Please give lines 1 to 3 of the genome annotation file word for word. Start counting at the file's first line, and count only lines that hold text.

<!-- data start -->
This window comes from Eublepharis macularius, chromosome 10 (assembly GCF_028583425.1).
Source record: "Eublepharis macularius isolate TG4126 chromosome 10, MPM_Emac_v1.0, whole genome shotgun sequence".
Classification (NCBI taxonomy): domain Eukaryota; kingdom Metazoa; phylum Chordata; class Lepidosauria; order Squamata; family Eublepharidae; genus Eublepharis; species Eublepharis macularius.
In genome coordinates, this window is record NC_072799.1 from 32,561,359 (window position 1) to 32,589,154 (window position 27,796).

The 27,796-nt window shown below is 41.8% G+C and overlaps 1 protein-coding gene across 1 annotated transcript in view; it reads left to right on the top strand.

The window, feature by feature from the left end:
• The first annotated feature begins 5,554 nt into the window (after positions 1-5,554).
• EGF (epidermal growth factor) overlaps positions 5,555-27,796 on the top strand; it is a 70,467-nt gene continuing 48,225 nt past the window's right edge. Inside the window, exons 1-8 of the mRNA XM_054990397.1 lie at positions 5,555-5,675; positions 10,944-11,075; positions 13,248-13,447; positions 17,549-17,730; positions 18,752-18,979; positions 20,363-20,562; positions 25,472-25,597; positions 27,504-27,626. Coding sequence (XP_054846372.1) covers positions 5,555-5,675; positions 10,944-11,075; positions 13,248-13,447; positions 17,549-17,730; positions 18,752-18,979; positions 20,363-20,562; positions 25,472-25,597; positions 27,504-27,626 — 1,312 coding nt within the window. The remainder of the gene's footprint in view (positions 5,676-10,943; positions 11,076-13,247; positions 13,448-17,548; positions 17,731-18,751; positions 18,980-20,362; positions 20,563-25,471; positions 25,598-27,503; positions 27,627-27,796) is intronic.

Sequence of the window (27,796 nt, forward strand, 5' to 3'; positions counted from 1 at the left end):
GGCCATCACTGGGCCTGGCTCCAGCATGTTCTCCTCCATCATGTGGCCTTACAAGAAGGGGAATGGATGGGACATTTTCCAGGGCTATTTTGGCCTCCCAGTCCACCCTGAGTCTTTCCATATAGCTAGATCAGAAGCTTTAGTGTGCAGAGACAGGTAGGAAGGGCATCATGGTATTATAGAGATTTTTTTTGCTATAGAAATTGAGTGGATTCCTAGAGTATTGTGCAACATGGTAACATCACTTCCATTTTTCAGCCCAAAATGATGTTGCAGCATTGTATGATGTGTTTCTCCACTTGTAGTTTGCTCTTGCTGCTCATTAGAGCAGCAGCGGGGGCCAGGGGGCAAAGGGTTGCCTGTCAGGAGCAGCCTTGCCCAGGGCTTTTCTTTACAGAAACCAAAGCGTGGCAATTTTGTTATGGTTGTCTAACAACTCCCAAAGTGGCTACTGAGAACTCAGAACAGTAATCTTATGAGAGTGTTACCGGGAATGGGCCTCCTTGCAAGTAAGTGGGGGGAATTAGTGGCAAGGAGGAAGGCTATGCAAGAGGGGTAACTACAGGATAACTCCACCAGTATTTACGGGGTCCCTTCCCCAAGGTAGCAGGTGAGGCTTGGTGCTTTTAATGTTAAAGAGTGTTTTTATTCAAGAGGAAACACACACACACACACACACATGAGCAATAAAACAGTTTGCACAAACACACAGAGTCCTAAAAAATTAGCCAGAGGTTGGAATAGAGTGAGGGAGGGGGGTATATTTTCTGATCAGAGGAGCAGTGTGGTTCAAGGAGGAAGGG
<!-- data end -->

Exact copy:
This window comes from Eublepharis macularius, chromosome 10 (assembly GCF_028583425.1).
Source record: "Eublepharis macularius isolate TG4126 chromosome 10, MPM_Emac_v1.0, whole genome shotgun sequence".
Classification (NCBI taxonomy): domain Eukaryota; kingdom Metazoa; phylum Chordata; class Lepidosauria; order Squamata; family Eublepharidae; genus Eublepharis; species Eublepharis macularius.